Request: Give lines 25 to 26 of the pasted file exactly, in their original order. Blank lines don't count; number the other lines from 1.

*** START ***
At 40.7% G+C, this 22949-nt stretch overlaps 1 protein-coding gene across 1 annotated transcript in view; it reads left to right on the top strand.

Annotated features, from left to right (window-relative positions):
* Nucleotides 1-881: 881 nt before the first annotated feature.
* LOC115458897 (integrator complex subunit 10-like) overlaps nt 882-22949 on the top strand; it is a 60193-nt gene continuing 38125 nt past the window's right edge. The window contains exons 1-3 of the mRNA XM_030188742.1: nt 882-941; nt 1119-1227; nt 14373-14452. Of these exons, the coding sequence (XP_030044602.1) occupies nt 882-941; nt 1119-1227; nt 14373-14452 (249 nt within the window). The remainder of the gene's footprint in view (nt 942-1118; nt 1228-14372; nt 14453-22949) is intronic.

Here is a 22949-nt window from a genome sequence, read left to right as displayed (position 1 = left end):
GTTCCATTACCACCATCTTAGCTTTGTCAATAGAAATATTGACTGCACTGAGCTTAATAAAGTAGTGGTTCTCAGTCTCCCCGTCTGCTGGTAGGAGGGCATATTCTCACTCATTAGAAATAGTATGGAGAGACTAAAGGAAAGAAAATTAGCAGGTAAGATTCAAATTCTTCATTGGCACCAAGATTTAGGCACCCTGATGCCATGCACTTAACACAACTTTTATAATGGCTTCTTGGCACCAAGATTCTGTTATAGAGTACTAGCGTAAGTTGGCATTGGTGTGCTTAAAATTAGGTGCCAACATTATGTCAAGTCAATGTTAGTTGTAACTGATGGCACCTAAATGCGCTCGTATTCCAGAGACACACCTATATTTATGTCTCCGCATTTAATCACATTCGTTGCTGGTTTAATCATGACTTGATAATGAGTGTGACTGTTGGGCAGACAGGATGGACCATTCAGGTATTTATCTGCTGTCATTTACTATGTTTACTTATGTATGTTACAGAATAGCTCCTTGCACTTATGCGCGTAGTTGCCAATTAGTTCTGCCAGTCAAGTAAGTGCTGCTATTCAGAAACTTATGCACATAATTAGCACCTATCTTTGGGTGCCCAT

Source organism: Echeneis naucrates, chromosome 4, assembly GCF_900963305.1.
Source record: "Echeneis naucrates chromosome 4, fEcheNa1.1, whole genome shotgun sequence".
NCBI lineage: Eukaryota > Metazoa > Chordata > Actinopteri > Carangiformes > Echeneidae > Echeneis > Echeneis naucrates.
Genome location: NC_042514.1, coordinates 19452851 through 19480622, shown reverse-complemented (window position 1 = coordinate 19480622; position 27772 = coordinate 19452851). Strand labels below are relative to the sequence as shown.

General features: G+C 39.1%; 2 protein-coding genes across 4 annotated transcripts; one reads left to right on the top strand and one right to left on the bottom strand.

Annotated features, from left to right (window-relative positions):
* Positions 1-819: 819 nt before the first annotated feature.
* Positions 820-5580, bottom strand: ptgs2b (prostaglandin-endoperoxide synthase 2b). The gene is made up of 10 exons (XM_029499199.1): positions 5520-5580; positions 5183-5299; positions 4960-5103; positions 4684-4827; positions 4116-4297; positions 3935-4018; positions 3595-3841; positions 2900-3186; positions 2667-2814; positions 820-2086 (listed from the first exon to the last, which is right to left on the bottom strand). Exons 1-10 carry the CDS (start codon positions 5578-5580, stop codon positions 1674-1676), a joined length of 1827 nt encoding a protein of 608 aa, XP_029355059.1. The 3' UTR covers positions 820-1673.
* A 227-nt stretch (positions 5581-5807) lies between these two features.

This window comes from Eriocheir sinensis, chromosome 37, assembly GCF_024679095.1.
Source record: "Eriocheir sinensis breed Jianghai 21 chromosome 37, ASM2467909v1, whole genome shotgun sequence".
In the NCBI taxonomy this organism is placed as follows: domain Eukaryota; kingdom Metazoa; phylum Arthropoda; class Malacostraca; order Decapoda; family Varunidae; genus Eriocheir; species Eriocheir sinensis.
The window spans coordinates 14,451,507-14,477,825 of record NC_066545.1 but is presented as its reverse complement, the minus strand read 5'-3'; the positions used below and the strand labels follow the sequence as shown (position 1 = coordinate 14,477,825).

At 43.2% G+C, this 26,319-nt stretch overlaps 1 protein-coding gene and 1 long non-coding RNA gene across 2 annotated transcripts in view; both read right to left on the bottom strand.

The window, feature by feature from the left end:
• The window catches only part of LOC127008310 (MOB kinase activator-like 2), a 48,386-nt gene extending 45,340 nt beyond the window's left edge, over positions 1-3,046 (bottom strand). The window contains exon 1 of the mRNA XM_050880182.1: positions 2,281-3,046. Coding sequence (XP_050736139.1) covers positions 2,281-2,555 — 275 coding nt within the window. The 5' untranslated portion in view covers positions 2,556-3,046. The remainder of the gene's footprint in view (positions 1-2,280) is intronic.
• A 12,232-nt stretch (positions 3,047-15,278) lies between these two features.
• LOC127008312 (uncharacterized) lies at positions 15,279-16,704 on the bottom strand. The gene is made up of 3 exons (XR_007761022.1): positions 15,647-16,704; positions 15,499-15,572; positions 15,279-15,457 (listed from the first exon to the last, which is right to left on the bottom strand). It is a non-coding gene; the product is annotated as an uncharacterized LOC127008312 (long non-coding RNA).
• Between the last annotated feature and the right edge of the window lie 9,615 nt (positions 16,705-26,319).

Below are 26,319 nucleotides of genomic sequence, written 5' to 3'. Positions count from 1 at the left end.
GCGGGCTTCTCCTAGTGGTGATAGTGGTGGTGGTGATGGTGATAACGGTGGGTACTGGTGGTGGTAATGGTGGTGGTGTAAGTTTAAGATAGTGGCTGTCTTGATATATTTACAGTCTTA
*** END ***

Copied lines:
• Between the last annotated feature and the right edge of the window lie 9,615 nt (positions 16,705-26,319).

Below are 26,319 nucleotides of genomic sequence, written 5' to 3'. Positions count from 1 at the left end.